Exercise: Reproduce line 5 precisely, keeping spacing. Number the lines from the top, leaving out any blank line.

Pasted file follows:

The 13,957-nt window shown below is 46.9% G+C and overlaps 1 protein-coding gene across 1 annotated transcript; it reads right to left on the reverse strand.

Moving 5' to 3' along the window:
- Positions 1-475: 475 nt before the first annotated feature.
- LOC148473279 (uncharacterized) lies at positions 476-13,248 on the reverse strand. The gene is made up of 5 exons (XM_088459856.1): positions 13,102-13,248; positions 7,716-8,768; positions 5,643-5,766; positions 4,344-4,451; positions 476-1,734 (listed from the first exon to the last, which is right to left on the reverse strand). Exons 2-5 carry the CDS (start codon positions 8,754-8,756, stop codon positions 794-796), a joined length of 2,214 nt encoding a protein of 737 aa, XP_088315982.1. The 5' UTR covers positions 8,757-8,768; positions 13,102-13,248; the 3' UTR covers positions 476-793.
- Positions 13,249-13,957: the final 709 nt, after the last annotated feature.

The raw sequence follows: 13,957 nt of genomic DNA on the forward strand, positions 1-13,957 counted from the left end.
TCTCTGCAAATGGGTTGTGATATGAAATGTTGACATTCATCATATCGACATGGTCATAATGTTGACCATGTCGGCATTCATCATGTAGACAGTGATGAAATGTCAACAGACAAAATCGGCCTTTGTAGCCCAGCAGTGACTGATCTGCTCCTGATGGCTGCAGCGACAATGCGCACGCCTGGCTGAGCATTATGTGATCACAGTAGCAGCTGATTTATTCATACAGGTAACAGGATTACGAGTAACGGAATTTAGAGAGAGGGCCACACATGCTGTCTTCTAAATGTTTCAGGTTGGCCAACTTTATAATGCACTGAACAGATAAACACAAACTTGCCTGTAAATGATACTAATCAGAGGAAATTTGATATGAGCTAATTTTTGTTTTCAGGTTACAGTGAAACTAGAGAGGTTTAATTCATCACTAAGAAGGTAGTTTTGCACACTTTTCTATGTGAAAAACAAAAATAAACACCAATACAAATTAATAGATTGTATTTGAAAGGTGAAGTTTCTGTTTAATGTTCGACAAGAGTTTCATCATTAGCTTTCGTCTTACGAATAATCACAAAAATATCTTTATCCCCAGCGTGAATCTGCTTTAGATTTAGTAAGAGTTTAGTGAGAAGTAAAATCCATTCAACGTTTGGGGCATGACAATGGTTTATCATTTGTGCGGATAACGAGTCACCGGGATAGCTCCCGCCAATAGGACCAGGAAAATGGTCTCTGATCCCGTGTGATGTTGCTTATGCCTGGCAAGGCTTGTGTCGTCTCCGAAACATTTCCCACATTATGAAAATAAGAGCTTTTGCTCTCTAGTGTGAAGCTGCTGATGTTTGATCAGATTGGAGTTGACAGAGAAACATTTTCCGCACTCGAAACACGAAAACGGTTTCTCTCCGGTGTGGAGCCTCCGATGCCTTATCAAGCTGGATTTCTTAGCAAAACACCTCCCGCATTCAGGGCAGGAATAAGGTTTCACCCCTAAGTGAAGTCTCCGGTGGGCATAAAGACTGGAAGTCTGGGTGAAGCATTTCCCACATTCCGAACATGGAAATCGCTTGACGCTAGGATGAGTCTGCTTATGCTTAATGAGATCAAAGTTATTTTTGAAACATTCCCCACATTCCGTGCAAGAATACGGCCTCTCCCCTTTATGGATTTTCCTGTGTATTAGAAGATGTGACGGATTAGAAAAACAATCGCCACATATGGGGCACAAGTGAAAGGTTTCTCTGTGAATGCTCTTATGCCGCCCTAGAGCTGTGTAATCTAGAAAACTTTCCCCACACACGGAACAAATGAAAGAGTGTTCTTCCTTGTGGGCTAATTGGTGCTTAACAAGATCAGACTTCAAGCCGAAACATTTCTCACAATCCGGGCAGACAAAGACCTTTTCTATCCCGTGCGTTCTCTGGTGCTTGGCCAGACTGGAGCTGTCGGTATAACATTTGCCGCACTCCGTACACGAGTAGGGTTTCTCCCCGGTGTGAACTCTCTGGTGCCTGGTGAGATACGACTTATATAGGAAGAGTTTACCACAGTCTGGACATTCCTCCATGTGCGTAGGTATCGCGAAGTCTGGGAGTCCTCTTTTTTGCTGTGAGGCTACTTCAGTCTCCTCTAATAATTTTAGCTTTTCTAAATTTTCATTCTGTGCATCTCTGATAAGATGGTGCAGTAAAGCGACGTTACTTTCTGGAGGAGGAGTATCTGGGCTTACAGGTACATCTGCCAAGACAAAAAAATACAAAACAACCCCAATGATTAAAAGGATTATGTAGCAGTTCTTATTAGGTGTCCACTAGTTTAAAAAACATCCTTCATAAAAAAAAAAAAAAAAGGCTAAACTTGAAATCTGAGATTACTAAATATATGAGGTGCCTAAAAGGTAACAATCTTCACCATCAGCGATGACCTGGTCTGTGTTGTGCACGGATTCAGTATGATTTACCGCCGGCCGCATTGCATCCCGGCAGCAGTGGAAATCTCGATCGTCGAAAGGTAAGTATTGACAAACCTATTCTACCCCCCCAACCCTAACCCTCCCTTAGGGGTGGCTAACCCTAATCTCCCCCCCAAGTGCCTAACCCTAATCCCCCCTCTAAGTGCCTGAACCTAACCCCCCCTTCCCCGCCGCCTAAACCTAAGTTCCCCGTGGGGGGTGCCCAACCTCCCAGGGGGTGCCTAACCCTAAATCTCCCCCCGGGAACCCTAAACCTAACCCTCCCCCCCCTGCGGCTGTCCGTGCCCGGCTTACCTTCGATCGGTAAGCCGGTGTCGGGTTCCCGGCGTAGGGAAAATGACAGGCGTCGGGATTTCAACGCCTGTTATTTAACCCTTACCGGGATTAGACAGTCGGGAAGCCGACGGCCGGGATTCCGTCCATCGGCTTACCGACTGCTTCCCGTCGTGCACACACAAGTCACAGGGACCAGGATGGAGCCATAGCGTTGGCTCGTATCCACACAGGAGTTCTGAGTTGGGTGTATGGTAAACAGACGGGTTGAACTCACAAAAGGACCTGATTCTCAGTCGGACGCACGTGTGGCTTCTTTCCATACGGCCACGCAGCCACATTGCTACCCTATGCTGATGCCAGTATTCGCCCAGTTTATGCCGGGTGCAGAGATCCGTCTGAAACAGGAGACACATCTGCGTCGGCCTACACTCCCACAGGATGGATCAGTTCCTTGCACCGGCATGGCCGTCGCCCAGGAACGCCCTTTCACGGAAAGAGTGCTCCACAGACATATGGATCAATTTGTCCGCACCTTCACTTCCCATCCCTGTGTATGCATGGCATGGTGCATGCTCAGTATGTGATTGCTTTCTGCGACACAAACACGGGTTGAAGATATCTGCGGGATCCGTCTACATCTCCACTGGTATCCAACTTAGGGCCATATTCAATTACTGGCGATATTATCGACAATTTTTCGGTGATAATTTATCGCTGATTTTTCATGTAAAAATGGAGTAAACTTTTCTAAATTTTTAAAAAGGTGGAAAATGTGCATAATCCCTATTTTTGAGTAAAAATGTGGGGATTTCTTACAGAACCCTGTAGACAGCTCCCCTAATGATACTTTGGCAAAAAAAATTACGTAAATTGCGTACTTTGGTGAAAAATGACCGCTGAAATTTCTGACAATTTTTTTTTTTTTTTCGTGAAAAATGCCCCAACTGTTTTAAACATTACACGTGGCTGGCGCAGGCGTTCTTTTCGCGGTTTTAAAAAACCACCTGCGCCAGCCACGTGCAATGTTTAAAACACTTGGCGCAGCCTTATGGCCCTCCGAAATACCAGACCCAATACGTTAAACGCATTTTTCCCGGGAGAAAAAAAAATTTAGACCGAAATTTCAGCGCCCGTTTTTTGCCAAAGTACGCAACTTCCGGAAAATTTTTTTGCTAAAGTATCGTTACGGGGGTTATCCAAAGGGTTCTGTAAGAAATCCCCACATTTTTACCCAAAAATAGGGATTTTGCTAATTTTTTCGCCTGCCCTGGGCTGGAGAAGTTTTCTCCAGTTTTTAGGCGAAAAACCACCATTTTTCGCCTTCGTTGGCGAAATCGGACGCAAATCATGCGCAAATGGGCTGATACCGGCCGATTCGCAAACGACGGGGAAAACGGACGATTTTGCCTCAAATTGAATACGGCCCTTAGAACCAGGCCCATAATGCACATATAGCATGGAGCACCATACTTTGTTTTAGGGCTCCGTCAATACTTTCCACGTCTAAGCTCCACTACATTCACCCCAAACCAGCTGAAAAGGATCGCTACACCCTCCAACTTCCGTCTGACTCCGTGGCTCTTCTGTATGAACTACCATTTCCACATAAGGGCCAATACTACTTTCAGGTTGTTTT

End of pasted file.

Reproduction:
- Positions 13,249-13,957: the final 709 nt, after the last annotated feature.